Democrats charged Trump and the Republicans with hypocrisy. Four years ago, they said, the GOP worked to block the nomination of Merrick Garland, the jurist President Barack Obama nominated to replace the deceased Scalia.
At the time, in March 2016, Republicans said lawmakers should wait for the results of the November presidential election before filling a lifetime appointment on the nation’s highest court – an argument they now appear to be abandoning.
How a court battle could affect the election
It’s too early to say how the emerging fight over the Supreme Court will play out ahead of Election Day on Nov. 3, political analyst said. But the issue may draw some attention away from the pandemic and fire up voters and donors in both parties.
It could also play out in different ways in different states, including battlegrounds like Florida, North Carolina, Pennsylvania and Wisconsin that will decide the Trump-Biden race. Some states also have tight Senate races that will decide the majority in the chamber that confirms Supreme Court nominations.
Republican strategist Scott Jennings said he is “of two minds” on how the Supreme Court issue will affect Trump.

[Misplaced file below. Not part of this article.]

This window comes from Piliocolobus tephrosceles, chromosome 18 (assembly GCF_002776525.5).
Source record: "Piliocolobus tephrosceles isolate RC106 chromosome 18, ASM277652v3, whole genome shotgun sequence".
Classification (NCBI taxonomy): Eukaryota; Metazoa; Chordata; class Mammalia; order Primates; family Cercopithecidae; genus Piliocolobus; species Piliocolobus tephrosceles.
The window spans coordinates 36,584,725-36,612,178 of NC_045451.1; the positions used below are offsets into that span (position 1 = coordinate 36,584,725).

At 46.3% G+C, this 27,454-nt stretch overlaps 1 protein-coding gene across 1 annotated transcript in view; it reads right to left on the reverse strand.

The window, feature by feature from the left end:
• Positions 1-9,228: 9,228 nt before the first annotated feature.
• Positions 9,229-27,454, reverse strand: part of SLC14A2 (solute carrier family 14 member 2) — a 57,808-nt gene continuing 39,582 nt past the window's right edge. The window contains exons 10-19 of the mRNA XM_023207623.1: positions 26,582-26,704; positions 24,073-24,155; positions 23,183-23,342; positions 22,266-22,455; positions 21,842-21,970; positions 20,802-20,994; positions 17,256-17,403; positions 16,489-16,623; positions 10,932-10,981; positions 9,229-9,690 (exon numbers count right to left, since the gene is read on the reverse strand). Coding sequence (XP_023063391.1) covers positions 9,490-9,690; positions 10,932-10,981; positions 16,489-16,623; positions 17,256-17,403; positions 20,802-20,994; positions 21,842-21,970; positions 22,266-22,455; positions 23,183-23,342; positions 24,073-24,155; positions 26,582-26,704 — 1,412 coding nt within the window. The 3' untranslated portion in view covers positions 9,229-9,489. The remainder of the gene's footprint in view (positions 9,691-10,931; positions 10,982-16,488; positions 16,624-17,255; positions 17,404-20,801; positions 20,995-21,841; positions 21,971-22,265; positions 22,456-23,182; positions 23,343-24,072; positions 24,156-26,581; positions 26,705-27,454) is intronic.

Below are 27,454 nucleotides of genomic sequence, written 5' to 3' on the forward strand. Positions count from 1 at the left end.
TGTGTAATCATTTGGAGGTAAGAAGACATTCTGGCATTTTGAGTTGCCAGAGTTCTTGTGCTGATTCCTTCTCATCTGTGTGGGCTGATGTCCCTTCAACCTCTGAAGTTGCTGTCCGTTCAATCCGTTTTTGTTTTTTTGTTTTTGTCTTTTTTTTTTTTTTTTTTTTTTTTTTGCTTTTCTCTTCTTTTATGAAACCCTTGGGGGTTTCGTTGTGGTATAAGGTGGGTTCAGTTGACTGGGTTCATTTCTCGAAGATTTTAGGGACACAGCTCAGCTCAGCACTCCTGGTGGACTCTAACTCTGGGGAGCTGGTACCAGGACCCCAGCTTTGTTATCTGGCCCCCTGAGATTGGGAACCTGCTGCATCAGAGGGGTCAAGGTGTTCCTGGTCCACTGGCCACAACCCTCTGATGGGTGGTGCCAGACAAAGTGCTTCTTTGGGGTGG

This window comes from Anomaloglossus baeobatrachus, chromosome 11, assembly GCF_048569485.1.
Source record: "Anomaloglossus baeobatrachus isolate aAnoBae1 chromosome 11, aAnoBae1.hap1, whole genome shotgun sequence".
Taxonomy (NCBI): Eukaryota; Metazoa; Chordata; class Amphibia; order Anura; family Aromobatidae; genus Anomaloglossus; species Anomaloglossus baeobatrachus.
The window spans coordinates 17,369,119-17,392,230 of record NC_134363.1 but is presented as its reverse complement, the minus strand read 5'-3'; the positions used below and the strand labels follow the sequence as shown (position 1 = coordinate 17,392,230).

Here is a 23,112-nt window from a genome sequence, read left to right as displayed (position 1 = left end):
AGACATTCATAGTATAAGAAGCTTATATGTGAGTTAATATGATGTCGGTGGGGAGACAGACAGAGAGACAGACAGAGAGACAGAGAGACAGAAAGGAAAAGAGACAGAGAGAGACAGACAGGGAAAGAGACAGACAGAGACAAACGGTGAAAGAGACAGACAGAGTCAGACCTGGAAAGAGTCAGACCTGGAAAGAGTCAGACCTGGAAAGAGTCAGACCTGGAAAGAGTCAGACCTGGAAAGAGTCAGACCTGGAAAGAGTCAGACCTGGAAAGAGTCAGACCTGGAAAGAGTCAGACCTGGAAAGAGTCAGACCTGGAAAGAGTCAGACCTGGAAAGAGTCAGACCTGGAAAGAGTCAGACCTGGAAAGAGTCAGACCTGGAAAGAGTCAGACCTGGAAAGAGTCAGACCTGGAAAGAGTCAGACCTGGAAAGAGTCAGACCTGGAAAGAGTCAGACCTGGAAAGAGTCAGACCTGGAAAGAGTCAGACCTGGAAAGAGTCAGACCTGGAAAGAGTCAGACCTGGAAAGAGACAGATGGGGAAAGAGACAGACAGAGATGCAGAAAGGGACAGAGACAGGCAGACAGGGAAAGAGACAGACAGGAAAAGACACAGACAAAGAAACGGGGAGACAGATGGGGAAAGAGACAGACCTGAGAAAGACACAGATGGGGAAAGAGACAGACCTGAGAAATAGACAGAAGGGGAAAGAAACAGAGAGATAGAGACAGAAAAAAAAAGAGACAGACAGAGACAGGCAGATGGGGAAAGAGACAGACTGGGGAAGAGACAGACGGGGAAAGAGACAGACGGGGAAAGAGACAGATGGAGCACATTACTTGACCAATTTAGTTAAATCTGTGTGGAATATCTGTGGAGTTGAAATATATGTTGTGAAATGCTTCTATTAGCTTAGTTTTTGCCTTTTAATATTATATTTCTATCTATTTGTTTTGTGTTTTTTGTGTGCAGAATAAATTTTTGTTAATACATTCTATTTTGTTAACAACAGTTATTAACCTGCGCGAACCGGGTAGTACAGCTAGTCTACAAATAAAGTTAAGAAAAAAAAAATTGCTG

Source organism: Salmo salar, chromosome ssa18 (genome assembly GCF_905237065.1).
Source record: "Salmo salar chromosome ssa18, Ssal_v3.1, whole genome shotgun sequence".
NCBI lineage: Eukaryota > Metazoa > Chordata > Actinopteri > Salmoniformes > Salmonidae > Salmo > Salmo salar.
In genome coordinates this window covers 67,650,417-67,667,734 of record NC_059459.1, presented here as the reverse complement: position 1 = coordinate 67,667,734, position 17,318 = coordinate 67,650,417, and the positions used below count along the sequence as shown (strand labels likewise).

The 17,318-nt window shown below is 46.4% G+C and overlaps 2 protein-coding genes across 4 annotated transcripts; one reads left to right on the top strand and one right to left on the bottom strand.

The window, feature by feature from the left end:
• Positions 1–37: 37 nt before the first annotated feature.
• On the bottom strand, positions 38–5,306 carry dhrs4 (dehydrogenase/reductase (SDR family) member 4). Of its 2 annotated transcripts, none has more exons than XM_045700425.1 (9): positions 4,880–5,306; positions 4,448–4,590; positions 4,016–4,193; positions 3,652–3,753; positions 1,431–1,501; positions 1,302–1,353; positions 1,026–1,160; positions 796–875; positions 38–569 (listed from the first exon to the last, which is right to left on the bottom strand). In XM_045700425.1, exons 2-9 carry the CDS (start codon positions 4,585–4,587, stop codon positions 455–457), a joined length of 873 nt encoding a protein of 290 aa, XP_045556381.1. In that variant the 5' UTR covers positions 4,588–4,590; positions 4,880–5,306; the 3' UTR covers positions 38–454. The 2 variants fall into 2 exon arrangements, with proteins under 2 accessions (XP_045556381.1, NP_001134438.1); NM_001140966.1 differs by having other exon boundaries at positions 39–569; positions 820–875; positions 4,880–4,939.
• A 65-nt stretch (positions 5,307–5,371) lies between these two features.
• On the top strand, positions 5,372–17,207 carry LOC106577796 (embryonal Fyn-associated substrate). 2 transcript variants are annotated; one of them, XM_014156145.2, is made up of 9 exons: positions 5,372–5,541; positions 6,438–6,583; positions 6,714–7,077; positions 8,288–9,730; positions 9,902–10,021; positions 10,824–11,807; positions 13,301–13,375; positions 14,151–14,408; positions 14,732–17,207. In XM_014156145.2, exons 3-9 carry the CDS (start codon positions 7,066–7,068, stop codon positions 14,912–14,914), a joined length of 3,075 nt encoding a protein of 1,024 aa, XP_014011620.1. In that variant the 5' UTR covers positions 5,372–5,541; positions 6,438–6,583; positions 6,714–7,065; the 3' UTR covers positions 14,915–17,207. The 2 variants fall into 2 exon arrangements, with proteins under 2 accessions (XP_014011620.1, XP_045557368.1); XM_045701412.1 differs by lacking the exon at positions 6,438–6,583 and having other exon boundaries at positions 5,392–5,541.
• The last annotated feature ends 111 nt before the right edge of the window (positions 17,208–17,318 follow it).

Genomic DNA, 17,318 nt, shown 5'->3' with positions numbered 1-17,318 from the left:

“I think this definitely motivates pro-life conservatives and reminds recalcitrant Republicans why their vote really matters,” Jennings said.
On the other hand, many of those voters also care more about the economy, he said: “The Trump campaign pivoted to the economy this week and they are now off that message and on dealing with this new matter, which is essentially a debate over abortion.”
More: Who might succeed Justice Ginsburg? Trump’s short list begins with these four women (and one man)
Lara Brown, author of “Amateur Hour: Presidential Character and the Question of Leadership,” said the Supreme Court opening will likely help Trump “galvanize white evangelicals,” but could also fire up progressive voters “who had been unenthusiastic about Biden’s candidacy.”